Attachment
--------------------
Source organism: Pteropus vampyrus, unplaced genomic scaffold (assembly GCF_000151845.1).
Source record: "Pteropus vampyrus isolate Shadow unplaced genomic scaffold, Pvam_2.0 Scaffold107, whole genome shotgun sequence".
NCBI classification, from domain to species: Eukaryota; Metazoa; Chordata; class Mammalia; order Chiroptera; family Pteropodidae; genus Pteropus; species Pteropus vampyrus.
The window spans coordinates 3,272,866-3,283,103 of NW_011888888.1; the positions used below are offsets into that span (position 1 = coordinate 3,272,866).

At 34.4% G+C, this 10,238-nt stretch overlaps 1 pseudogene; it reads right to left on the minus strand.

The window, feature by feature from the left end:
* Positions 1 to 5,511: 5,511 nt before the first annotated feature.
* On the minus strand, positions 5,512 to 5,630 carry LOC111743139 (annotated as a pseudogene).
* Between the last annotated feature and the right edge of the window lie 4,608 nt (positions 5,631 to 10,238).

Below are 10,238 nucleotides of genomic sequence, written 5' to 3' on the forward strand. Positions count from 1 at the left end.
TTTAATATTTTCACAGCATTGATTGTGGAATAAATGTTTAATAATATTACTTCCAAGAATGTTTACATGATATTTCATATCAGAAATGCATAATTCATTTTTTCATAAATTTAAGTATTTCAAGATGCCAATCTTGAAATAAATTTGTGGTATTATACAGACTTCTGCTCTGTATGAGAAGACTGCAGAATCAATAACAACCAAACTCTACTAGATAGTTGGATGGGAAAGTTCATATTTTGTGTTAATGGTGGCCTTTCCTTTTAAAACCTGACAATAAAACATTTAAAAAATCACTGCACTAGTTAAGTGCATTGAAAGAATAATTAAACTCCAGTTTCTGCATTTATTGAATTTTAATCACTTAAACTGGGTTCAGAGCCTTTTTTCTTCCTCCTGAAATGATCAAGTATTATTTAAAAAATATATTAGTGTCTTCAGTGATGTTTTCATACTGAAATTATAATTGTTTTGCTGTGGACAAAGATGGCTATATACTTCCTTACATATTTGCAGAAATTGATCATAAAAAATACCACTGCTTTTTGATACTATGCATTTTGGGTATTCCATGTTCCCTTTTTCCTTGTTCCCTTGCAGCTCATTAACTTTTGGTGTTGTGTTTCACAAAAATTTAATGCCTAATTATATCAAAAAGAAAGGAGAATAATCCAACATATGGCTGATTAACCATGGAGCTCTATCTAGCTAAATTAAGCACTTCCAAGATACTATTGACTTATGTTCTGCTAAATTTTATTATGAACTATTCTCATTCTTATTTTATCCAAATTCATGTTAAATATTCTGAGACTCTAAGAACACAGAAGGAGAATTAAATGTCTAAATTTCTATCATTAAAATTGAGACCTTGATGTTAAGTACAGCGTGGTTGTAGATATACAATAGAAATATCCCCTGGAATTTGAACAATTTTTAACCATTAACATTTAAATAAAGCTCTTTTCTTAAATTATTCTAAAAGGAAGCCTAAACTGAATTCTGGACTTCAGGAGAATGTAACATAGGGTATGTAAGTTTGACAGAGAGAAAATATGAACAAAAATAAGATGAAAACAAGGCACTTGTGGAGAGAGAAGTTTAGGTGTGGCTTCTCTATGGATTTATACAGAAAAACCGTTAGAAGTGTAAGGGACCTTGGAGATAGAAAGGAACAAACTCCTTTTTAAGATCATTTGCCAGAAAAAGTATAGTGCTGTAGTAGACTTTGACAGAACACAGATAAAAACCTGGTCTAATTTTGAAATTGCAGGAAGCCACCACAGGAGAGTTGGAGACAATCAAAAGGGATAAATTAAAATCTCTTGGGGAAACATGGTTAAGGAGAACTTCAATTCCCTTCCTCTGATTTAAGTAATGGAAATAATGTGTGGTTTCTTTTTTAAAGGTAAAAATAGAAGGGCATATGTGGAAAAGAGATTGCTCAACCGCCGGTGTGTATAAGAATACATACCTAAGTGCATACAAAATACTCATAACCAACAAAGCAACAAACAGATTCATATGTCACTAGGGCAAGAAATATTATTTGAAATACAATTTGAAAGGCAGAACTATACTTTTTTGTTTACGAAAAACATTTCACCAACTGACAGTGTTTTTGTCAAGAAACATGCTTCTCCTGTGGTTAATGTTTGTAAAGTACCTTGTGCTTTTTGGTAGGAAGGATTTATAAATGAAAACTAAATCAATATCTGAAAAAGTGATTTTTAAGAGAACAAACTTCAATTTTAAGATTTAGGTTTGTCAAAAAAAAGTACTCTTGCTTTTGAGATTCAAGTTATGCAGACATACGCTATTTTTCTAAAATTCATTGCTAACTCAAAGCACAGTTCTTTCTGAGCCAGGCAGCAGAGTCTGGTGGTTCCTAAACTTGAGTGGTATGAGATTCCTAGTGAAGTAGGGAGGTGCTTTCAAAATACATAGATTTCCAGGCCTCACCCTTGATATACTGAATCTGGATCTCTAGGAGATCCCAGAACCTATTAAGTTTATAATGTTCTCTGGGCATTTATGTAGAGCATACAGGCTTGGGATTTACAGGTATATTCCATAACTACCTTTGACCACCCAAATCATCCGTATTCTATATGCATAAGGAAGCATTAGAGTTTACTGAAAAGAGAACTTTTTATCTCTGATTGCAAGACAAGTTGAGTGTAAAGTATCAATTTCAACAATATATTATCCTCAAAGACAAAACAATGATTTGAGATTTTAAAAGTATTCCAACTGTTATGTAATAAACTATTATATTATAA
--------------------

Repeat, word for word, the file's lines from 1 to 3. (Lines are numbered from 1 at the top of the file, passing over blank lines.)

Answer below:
Source organism: Pteropus vampyrus, unplaced genomic scaffold (assembly GCF_000151845.1).
Source record: "Pteropus vampyrus isolate Shadow unplaced genomic scaffold, Pvam_2.0 Scaffold107, whole genome shotgun sequence".
NCBI classification, from domain to species: Eukaryota; Metazoa; Chordata; class Mammalia; order Chiroptera; family Pteropodidae; genus Pteropus; species Pteropus vampyrus.